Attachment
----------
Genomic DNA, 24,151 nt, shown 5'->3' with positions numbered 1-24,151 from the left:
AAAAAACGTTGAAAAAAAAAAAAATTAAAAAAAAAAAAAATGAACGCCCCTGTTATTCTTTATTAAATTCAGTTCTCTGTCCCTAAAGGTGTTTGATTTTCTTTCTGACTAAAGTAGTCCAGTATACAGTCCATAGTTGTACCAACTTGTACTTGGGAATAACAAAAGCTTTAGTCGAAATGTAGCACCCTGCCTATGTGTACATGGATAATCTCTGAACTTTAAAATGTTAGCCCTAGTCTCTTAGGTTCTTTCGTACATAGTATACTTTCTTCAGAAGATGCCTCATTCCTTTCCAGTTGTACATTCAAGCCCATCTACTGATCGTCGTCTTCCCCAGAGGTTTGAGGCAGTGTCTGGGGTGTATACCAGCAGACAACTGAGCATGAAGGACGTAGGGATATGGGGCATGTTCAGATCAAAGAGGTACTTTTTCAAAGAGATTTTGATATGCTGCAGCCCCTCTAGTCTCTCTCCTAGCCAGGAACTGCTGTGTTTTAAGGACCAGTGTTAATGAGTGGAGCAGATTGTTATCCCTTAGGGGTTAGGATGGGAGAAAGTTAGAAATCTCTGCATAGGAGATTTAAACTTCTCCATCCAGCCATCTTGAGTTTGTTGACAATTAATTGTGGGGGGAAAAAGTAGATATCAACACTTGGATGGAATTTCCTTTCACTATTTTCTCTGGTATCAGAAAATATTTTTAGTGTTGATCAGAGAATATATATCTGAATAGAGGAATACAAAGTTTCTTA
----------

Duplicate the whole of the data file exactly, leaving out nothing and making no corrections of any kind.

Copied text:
Genomic DNA, 24,151 nt, shown 5'->3' with positions numbered 1-24,151 from the left:
AAAAAACGTTGAAAAAAAAAAAAATTAAAAAAAAAAAAAATGAACGCCCCTGTTATTCTTTATTAAATTCAGTTCTCTGTCCCTAAAGGTGTTTGATTTTCTTTCTGACTAAAGTAGTCCAGTATACAGTCCATAGTTGTACCAACTTGTACTTGGGAATAACAAAAGCTTTAGTCGAAATGTAGCACCCTGCCTATGTGTACATGGATAATCTCTGAACTTTAAAATGTTAGCCCTAGTCTCTTAGGTTCTTTCGTACATAGTATACTTTCTTCAGAAGATGCCTCATTCCTTTCCAGTTGTACATTCAAGCCCATCTACTGATCGTCGTCTTCCCCAGAGGTTTGAGGCAGTGTCTGGGGTGTATACCAGCAGACAACTGAGCATGAAGGACGTAGGGATATGGGGCATGTTCAGATCAAAGAGGTACTTTTTCAAAGAGATTTTGATATGCTGCAGCCCCTCTAGTCTCTCTCCTAGCCAGGAACTGCTGTGTTTTAAGGACCAGTGTTAATGAGTGGAGCAGATTGTTATCCCTTAGGGGTTAGGATGGGAGAAAGTTAGAAATCTCTGCATAGGAGATTTAAACTTCTCCATCCAGCCATCTTGAGTTTGTTGACAATTAATTGTGGGGGGAAAAAGTAGATATCAACACTTGGATGGAATTTCCTTTCACTATTTTCTCTGGTATCAGAAAATATTTTTAGTGTTGATCAGAGAATATATATCTGAATAGAGGAATACAAAGTTTCTTA